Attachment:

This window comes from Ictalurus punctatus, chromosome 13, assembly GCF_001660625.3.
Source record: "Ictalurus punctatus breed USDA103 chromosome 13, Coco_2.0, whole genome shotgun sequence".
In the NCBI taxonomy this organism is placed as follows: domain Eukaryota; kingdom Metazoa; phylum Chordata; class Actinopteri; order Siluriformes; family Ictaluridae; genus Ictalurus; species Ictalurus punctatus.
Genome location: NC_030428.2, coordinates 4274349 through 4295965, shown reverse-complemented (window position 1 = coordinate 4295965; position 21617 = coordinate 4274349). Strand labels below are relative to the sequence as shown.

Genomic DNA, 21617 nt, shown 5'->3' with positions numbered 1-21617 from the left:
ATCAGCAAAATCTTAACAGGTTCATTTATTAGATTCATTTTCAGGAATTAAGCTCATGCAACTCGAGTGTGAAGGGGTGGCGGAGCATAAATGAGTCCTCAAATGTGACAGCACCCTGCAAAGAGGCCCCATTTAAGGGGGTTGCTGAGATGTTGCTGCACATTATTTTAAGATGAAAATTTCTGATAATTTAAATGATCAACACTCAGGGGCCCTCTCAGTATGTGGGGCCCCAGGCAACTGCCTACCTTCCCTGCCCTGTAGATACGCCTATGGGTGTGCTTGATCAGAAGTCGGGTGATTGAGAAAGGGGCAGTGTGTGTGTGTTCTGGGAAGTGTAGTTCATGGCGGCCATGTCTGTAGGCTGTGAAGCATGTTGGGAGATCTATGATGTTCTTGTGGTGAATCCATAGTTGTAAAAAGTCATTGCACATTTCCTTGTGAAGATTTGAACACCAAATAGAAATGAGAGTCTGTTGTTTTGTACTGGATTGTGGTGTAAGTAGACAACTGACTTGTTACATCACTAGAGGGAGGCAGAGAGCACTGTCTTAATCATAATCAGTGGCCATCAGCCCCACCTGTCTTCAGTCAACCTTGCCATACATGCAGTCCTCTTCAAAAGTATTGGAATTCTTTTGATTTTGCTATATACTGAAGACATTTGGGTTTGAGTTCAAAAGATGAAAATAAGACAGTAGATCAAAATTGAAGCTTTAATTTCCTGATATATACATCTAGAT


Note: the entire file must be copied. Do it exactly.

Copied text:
This window comes from Ictalurus punctatus, chromosome 13, assembly GCF_001660625.3.
Source record: "Ictalurus punctatus breed USDA103 chromosome 13, Coco_2.0, whole genome shotgun sequence".
In the NCBI taxonomy this organism is placed as follows: domain Eukaryota; kingdom Metazoa; phylum Chordata; class Actinopteri; order Siluriformes; family Ictaluridae; genus Ictalurus; species Ictalurus punctatus.
Genome location: NC_030428.2, coordinates 4274349 through 4295965, shown reverse-complemented (window position 1 = coordinate 4295965; position 21617 = coordinate 4274349). Strand labels below are relative to the sequence as shown.

Genomic DNA, 21617 nt, shown 5'->3' with positions numbered 1-21617 from the left:
ATCAGCAAAATCTTAACAGGTTCATTTATTAGATTCATTTTCAGGAATTAAGCTCATGCAACTCGAGTGTGAAGGGGTGGCGGAGCATAAATGAGTCCTCAAATGTGACAGCACCCTGCAAAGAGGCCCCATTTAAGGGGGTTGCTGAGATGTTGCTGCACATTATTTTAAGATGAAAATTTCTGATAATTTAAATGATCAACACTCAGGGGCCCTCTCAGTATGTGGGGCCCCAGGCAACTGCCTACCTTCCCTGCCCTGTAGATACGCCTATGGGTGTGCTTGATCAGAAGTCGGGTGATTGAGAAAGGGGCAGTGTGTGTGTGTTCTGGGAAGTGTAGTTCATGGCGGCCATGTCTGTAGGCTGTGAAGCATGTTGGGAGATCTATGATGTTCTTGTGGTGAATCCATAGTTGTAAAAAGTCATTGCACATTTCCTTGTGAAGATTTGAACACCAAATAGAAATGAGAGTCTGTTGTTTTGTACTGGATTGTGGTGTAAGTAGACAACTGACTTGTTACATCACTAGAGGGAGGCAGAGAGCACTGTCTTAATCATAATCAGTGGCCATCAGCCCCACCTGTCTTCAGTCAACCTTGCCATACATGCAGTCCTCTTCAAAAGTATTGGAATTCTTTTGATTTTGCTATATACTGAAGACATTTGGGTTTGAGTTCAAAAGATGAAAATAAGACAGTAGATCAAAATTGAAGCTTTAATTTCCTGATATATACATCTAGAT